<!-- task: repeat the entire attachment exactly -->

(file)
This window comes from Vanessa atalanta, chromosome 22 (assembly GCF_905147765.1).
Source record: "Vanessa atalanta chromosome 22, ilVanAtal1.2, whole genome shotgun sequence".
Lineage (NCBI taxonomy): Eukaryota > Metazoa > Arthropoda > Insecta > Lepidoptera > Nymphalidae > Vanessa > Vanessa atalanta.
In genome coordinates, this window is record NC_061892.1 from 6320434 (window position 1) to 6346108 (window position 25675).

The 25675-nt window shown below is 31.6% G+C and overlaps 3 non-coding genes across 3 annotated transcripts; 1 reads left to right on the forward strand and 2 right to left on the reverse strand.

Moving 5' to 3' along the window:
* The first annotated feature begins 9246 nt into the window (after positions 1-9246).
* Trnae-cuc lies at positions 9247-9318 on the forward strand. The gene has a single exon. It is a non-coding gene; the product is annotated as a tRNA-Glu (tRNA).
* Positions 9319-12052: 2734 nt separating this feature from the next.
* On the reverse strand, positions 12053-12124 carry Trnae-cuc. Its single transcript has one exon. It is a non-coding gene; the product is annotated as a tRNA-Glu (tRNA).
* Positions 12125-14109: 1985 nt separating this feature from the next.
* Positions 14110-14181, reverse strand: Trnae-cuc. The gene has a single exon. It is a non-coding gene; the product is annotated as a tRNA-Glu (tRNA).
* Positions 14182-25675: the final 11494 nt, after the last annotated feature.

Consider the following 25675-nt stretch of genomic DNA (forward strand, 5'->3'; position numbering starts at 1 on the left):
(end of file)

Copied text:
This window comes from Vanessa atalanta, chromosome 22 (assembly GCF_905147765.1).
Source record: "Vanessa atalanta chromosome 22, ilVanAtal1.2, whole genome shotgun sequence".
Lineage (NCBI taxonomy): Eukaryota > Metazoa > Arthropoda > Insecta > Lepidoptera > Nymphalidae > Vanessa > Vanessa atalanta.
In genome coordinates, this window is record NC_061892.1 from 6320434 (window position 1) to 6346108 (window position 25675).

The 25675-nt window shown below is 31.6% G+C and overlaps 3 non-coding genes across 3 annotated transcripts; 1 reads left to right on the forward strand and 2 right to left on the reverse strand.

Moving 5' to 3' along the window:
* The first annotated feature begins 9246 nt into the window (after positions 1-9246).
* Trnae-cuc lies at positions 9247-9318 on the forward strand. The gene has a single exon. It is a non-coding gene; the product is annotated as a tRNA-Glu (tRNA).
* Positions 9319-12052: 2734 nt separating this feature from the next.
* On the reverse strand, positions 12053-12124 carry Trnae-cuc. Its single transcript has one exon. It is a non-coding gene; the product is annotated as a tRNA-Glu (tRNA).
* Positions 12125-14109: 1985 nt separating this feature from the next.
* Positions 14110-14181, reverse strand: Trnae-cuc. The gene has a single exon. It is a non-coding gene; the product is annotated as a tRNA-Glu (tRNA).
* Positions 14182-25675: the final 11494 nt, after the last annotated feature.

Consider the following 25675-nt stretch of genomic DNA (forward strand, 5'->3'; position numbering starts at 1 on the left):